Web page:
Press releases

Comments on 11 March informal meeting of the Euro area Heads of State or Government

10 March 2011

Brussels, 10 March 2011     For immediate release

Prior to the informal meeting of the Euro area Heads of State or Government in Brussels on 11 March, the EPC issued the following comments:

Competitiveness: Independent assessment essential
Fabian Zuleeg, EPC Chief Economist: “The delivery of commitments in the framework of the EU’s new economic governance model, including the Competitiveness Pact, must be monitored publicly and objectively. Peer review within the (European) Council is not enough: the best way forward would be if concrete assessments are carried out by an independent group of ‘economic wise men and women’ able to provide objective and expert direction with the Commission providing the supporting data on the economic performance of Member States.”

Further information  +32 (0)2 286 1191

Eurozone rules: Future Eurozone countries should agree the ground rules
Janis Emmanouilidis, EPC Senior Policy Analyst, and Fabian Zuleeg, EPC Chief Economist: “Summits which affect the ground rules for Economic and Monetary Union should not exclude future Eurozone countries. The new Member States were obliged to sign up to the Euro when joining the EU and will have to adhere to the new rules when they eventually join the common currency - changing the rules of the game without them is inherently unfair and shortsighted.”

Further information +32 (0)2 286 0886  +32 (0)2 286 1191

Market pressure: A rescue for Portugal could deter speculation
Janis Emmanouilidis, EPC Senior Policy Analyst, and Fabian Zuleeg, EPC Chief Economist: “European leaders should not become complacent. On the contrary, markets have high expectations and the crisis could re-emerge if the EU is not able to deliver sound results by the end of March. Postponing major decisions could disrupt the markets once again and actually increase costs in case further support in the periphery of Europe is required. Something is needed now which is pre-emptive and gives markets certainty that Portugal will be assisted if debt-financing costs continue to increase. A rescue of Portugal, which is doable in the current framework, could help deter speculation and put a stop to any domino effect.”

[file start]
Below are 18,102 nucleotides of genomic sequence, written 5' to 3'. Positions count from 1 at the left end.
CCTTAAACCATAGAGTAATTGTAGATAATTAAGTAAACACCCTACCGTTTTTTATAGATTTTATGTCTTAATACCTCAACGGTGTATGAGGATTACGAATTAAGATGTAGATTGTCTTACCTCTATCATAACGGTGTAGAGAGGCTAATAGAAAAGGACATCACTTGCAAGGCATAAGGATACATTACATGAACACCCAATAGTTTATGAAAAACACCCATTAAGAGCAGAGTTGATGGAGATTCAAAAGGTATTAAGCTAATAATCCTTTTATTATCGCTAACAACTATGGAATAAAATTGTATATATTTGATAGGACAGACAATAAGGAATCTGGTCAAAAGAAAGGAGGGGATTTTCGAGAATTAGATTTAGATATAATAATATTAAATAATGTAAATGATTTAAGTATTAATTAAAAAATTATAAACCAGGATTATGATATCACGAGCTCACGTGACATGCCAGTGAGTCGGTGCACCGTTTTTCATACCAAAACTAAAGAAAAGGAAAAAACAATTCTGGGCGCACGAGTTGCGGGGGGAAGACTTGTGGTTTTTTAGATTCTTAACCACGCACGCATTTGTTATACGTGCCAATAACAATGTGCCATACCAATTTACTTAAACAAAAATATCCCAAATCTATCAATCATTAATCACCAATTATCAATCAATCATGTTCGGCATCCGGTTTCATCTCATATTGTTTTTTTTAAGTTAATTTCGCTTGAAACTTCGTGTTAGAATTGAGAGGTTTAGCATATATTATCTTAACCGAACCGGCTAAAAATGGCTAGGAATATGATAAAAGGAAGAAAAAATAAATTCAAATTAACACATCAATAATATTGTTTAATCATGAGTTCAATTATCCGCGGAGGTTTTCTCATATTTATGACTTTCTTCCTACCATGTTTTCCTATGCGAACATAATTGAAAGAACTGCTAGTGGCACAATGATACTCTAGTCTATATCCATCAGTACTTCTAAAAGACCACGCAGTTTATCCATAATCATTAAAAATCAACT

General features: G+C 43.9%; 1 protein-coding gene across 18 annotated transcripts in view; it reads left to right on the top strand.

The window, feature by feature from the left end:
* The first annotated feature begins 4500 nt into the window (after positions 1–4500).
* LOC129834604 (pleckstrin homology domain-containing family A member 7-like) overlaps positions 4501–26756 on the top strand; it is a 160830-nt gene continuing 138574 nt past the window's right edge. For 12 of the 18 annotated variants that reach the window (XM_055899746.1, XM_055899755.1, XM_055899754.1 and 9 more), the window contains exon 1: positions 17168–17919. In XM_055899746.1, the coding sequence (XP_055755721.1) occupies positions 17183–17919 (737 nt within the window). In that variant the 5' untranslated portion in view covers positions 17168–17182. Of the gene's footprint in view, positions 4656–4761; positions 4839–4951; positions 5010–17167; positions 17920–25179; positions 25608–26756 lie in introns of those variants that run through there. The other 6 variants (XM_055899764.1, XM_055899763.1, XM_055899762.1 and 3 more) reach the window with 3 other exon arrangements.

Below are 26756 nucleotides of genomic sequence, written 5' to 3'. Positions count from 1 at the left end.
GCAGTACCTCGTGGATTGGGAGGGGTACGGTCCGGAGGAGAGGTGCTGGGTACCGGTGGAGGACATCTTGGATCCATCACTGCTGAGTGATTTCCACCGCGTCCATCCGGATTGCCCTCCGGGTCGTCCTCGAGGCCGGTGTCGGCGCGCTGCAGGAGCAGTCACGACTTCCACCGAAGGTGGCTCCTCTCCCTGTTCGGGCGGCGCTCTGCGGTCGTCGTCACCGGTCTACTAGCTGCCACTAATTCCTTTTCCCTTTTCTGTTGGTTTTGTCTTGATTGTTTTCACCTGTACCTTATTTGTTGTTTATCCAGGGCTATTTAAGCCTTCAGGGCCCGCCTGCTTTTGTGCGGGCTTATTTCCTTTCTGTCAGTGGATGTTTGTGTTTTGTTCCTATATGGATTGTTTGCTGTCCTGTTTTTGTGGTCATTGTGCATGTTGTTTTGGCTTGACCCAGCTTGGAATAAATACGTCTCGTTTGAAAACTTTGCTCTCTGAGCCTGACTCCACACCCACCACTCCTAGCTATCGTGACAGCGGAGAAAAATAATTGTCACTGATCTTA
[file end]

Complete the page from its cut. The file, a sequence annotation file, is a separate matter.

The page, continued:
Further information  +32 (0)2 286 0886  +32 (0)2 286 1191

Economic governance: New rules will fail if long-term problems are not resolved
Hans Martens, EPC Chief Executive and Fabian Zuleeg, EPC Chief Economist: “The new rules of economic governance will fail if the new model does not solve Europe’s long term problems: low growth rates and increasing economic divergence in the euro zone. The EU needs to encourage economic growth, moving beyond the single-minded focus on fiscal discipline by fostering investment in the weakest economies and by implementing structural reforms in the framework of the Europe 2020 strategy.”

Further information  +32 (0)2 286 1190  +32 (0)2 286 1191

Future governance: A narrow focus on national interests threatens stability
Janis Emmanouilidis, EPC Senior Policy Analyst: “Negotiations over the future model of economic governance are increasingly characterised by a narrow focus on national interests, driven largely by domestic political considerations. There seems little will to understand each other’s positions. Decision makers have to recognize that this narrow focus endangers the stability and functioning of Economic and Monetary Union, which is a genuine public good, benefitting all Member States and determining Europe’s future role in global economic governance.”

Further information  +32 (0)2 286 0886


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